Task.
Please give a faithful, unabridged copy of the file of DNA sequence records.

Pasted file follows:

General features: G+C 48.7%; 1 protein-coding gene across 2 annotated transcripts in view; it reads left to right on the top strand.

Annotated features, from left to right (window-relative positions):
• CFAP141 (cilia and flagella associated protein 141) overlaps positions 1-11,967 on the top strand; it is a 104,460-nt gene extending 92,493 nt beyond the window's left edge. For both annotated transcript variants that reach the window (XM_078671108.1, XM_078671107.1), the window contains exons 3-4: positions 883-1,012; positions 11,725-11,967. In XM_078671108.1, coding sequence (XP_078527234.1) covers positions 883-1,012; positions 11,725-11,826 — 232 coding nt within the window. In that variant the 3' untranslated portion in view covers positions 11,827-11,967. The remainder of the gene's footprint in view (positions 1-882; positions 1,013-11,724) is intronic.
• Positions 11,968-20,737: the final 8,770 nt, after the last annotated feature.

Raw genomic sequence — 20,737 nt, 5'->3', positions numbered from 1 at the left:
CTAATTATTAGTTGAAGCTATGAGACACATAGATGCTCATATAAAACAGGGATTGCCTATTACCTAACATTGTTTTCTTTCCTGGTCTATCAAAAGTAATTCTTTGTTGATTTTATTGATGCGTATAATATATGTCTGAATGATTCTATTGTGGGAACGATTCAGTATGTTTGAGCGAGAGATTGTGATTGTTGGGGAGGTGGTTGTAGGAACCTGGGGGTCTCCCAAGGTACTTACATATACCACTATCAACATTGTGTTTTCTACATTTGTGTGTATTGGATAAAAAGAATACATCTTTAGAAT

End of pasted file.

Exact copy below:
General features: G+C 48.7%; 1 protein-coding gene across 2 annotated transcripts in view; it reads left to right on the top strand.

Annotated features, from left to right (window-relative positions):
• CFAP141 (cilia and flagella associated protein 141) overlaps positions 1-11,967 on the top strand; it is a 104,460-nt gene extending 92,493 nt beyond the window's left edge. For both annotated transcript variants that reach the window (XM_078671108.1, XM_078671107.1), the window contains exons 3-4: positions 883-1,012; positions 11,725-11,967. In XM_078671108.1, coding sequence (XP_078527234.1) covers positions 883-1,012; positions 11,725-11,826 — 232 coding nt within the window. In that variant the 3' untranslated portion in view covers positions 11,827-11,967. The remainder of the gene's footprint in view (positions 1-882; positions 1,013-11,724) is intronic.
• Positions 11,968-20,737: the final 8,770 nt, after the last annotated feature.

Raw genomic sequence — 20,737 nt, 5'->3', positions numbered from 1 at the left:
CTAATTATTAGTTGAAGCTATGAGACACATAGATGCTCATATAAAACAGGGATTGCCTATTACCTAACATTGTTTTCTTTCCTGGTCTATCAAAAGTAATTCTTTGTTGATTTTATTGATGCGTATAATATATGTCTGAATGATTCTATTGTGGGAACGATTCAGTATGTTTGAGCGAGAGATTGTGATTGTTGGGGAGGTGGTTGTAGGAACCTGGGGGTCTCCCAAGGTACTTACATATACCACTATCAACATTGTGTTTTCTACATTTGTGTGTATTGGATAAAAAGAATACATCTTTAGAAT